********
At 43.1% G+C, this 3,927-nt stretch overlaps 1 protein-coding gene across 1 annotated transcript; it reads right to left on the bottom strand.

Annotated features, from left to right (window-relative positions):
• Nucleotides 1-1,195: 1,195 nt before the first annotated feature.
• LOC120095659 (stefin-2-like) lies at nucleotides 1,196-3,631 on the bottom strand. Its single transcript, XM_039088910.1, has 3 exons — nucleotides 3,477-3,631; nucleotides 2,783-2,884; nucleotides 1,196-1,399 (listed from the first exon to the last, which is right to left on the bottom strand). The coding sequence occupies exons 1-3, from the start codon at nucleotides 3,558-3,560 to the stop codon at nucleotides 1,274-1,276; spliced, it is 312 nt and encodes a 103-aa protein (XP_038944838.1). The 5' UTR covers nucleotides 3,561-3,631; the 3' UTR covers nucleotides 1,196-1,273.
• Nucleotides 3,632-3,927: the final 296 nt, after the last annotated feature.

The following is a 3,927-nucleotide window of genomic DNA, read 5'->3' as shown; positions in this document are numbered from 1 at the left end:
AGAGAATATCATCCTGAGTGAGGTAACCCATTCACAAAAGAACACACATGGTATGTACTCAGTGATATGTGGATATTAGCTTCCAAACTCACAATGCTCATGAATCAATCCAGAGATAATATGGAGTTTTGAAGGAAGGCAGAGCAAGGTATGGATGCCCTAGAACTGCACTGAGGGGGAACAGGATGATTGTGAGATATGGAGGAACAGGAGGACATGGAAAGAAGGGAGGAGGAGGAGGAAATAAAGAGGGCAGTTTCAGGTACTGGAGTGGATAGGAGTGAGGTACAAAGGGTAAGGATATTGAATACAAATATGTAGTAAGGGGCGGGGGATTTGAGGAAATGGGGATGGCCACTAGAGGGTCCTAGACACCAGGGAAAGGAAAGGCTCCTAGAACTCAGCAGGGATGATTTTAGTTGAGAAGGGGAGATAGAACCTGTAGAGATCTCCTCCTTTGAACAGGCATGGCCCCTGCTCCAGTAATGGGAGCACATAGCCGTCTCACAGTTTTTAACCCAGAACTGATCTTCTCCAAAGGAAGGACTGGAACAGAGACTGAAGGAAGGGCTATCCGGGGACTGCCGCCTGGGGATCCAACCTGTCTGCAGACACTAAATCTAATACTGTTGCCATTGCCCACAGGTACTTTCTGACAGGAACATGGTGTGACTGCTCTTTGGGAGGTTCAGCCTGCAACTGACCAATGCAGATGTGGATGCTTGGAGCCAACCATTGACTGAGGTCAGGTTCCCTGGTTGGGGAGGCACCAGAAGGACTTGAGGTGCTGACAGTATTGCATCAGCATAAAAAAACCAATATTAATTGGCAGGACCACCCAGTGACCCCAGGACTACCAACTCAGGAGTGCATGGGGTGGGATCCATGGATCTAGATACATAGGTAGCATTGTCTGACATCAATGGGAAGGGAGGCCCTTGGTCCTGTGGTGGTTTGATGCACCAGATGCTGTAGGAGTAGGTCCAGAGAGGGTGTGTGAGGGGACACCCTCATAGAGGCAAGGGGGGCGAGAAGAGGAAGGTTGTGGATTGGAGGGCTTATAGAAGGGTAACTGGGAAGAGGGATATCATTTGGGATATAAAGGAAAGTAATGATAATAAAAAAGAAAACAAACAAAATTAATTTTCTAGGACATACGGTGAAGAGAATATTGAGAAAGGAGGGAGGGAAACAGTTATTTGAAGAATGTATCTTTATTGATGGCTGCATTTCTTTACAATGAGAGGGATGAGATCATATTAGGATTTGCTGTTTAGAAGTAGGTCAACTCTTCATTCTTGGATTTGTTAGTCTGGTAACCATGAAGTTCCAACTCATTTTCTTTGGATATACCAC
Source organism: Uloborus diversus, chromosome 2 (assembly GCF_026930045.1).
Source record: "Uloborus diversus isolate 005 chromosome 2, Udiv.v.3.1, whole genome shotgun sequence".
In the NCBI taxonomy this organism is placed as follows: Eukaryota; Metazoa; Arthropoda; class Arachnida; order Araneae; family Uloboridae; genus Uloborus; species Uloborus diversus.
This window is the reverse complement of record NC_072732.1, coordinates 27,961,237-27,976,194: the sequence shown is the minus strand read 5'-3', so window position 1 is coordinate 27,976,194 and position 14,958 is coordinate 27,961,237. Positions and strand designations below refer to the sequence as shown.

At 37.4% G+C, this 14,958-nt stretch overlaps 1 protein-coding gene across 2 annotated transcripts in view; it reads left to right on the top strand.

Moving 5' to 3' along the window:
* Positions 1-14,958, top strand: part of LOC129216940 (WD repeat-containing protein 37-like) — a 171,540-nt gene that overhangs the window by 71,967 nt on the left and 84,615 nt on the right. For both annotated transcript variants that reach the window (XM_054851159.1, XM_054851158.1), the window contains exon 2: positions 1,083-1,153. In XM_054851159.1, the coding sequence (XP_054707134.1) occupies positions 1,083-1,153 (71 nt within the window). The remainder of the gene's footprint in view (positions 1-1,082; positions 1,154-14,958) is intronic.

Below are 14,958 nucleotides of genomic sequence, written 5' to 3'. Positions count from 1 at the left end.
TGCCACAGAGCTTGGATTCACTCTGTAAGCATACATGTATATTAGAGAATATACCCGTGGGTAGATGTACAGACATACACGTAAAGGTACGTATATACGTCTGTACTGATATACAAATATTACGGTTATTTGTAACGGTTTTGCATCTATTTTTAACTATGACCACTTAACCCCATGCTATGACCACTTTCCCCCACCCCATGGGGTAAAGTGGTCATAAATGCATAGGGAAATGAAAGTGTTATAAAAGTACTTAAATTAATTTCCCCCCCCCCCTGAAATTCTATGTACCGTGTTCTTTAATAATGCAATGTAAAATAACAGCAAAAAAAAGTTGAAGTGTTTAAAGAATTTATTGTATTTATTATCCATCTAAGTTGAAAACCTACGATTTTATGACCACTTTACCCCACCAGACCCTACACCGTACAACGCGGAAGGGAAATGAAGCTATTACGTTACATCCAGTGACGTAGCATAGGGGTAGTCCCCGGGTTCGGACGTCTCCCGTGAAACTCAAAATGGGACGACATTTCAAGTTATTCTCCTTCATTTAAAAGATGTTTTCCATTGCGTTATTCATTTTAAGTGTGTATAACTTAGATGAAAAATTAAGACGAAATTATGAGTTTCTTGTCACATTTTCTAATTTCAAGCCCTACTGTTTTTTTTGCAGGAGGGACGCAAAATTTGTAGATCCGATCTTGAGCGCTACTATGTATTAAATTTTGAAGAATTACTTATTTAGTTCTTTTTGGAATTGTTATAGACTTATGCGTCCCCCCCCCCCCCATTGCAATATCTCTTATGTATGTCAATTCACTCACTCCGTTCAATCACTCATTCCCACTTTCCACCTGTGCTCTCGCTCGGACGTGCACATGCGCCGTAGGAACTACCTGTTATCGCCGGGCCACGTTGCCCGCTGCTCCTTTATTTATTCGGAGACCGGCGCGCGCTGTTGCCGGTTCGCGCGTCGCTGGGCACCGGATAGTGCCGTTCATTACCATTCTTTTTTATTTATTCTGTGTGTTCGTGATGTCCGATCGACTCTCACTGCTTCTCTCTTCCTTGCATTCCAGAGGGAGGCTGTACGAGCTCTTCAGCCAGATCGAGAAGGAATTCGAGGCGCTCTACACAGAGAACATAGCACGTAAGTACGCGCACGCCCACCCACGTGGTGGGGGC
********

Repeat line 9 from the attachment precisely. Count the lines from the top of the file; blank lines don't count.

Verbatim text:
Source record: "Uloborus diversus isolate 005 chromosome 2, Udiv.v.3.1, whole genome shotgun sequence".